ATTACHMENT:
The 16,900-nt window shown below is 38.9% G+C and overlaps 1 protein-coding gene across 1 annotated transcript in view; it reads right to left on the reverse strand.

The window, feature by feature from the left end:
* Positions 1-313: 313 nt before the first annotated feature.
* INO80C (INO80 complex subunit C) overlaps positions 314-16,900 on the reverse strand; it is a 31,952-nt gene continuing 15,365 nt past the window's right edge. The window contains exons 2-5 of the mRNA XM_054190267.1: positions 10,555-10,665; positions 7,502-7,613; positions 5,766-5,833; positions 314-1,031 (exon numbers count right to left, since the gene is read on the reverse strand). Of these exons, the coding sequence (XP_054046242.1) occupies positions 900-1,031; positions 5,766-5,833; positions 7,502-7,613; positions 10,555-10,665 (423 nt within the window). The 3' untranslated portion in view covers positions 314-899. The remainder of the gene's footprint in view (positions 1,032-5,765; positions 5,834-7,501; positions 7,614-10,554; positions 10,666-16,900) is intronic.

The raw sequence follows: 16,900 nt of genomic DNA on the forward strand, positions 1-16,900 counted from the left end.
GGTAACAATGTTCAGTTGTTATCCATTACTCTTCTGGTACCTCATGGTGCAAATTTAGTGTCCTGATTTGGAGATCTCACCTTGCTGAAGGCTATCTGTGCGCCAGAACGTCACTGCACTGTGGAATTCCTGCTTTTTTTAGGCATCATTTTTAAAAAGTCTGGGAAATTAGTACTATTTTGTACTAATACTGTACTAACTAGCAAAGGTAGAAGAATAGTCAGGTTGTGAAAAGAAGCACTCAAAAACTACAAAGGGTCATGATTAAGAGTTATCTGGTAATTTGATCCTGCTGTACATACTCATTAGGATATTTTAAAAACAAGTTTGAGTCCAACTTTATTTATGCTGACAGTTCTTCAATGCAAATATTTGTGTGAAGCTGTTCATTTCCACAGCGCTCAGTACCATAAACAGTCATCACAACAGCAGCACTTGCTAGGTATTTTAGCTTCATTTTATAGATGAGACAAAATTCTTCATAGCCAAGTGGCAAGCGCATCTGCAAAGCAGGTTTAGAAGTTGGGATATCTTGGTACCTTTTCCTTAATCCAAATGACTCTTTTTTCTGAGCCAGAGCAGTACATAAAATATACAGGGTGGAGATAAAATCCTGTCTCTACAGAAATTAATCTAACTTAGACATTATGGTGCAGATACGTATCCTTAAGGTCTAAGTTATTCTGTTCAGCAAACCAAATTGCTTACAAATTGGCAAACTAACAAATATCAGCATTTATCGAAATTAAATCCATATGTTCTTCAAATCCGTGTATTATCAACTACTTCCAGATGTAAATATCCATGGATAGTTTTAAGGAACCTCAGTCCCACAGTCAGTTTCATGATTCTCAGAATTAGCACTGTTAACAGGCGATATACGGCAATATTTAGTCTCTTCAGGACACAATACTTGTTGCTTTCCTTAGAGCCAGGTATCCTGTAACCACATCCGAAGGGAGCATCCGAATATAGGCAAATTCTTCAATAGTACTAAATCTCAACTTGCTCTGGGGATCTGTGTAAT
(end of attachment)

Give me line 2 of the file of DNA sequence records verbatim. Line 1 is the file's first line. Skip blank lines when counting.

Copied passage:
The window, feature by feature from the left end: